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As is true with both major car companies and niche manufacturers, China is the future. It was supposed to be not only the largest market but one that would grow rapidly for years. The United States and Europe would be eclipsed in their importance. However, the growth in China has reversed. Many of the world’s largest car companies are in trouble there. At the same time, it appears that Tesla Inc. (NASDAQ: TLSA) is an emerging winner. It was not supposed to be.

Ford Motor Co. (NYSE: F) and its China partners posted a 30% drop in unit sales to 131,060 during the third quarter. General Motors Co. (NYSE: GM) reported 2019 full-year China sales down 15% to just over 3 million units. GM is the second-largest foreign car company in China. The problems of these two car companies come from model lineups that are not just unpopular but unlikely to be replaced quickly enough with new vehicles to change results this year.

Tesla is not only selling cars in China; it is making them there. Elon Musk has even said he will create a car for the Chinese market, and perhaps export it, something none of the large car companies has done. Another advantage for Musk is that making cars in China means it will not have to pay tariffs. That will become more important if the trade war between China and the United States worsens.

While there is skepticism about Tesla’s China future, optimism otherwise has driven the stock to another all-time high. Tesla’s market value is almost equal that of GM and Ford combined. One reason is that Tesla was not expected to sell several hundred thousand cars in the United States, ever. That forecast has been proven wrong.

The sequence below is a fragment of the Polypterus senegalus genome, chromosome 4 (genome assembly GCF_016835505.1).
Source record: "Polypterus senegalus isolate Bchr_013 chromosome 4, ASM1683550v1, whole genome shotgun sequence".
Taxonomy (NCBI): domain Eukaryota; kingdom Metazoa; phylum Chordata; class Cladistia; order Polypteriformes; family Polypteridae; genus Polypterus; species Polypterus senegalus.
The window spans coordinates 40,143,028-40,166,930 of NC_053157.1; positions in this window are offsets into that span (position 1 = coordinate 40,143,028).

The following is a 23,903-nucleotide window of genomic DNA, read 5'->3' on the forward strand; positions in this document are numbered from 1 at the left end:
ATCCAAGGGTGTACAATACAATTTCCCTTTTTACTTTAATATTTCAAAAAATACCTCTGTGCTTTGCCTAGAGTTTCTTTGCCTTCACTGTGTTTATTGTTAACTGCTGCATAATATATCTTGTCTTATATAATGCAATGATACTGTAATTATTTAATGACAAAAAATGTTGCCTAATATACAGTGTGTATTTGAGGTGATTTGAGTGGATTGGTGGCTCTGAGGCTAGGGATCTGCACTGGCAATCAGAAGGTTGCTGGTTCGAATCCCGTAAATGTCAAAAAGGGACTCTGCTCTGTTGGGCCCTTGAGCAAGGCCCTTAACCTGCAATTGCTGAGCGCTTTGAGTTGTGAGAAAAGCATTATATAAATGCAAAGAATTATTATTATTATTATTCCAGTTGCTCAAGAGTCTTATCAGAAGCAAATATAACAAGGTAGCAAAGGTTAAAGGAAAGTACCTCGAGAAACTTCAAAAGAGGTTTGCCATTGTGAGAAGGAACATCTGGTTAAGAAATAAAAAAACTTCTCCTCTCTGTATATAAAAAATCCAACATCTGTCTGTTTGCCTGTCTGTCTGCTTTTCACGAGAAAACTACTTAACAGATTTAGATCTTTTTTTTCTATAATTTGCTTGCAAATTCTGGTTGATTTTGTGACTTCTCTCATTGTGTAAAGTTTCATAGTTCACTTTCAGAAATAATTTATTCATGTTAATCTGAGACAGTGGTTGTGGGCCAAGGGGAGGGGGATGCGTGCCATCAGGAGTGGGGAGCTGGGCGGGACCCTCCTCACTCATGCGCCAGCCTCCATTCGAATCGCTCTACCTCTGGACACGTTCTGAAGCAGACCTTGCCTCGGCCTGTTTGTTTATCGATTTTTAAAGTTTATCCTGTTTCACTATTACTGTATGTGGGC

Tesla’s success continues to be a miracle for some industry experts. It was supposed to be too small to beat large car companies with big balance sheets and dealer networks. That turned out to be untrue in the United States. The first indications are that it will not be true in China either.

​The General Electric Company (NYSE: GE) of 2020 and beyond is likely to look quite different from the GE of a decade earlier. The GE of tomorrow is also going to be less diversified and less leveraged. With so many changes in the air, some investors might be wondering why GE was up 5% on the first trading day of 2020. Investors also have every right to wonder if its stock price has risen too far ahead of the actual progress in its ongoing recovery.

GE is no longer a member of the Dow Jones Industrial Average, and its market capitalization rate of $100 billion or so is no longer that impressive in the grand scheme of things. It is not even in the top 60 U.S. stocks by market capitalization within the S&P 500. That said, GE rallied about 50% over the last year, the most annual gain in two or three decades, and there are enough analysts and investors who remain negative that some investors are going to be worried about GE’s 2020 prospects.

With shares close to $11.70, GE has a consensus analyst target price of just $10.78 from the Refinitiv sell-side group. What happened was that GE’s shares rose nearly 30% over the fourth quarter of 2019 and many analysts have not yet adjusted their price targets and expectations ahead.SPONSORED BY JUST ANSWER
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CEO Larry Culp is going to have to keep pressing on costs and working within the GE culture. There have been accusations that GE was knowingly issuing false data on the long-term care exposure. Still, GE somehow managed to beat earnings expectations in recent quarterly announcements in 2019. GE continues to gear down its leverage as well, targeting a ceiling of 2.5 times its Debt to EBITDA ratio. GE is also targeting a ceiling of 4.5 times its Debt to total capital from its lending operations as it continues to shrink that exposure.

Even under Larry Culp, pruning down GE Capital has been easier to discuss than to actually implement. GE has been in the process of ditching some of its biotech efforts and is working toward a full split away from the Baker Hughes acquisition it made (the company is not called “A GE Company any longer).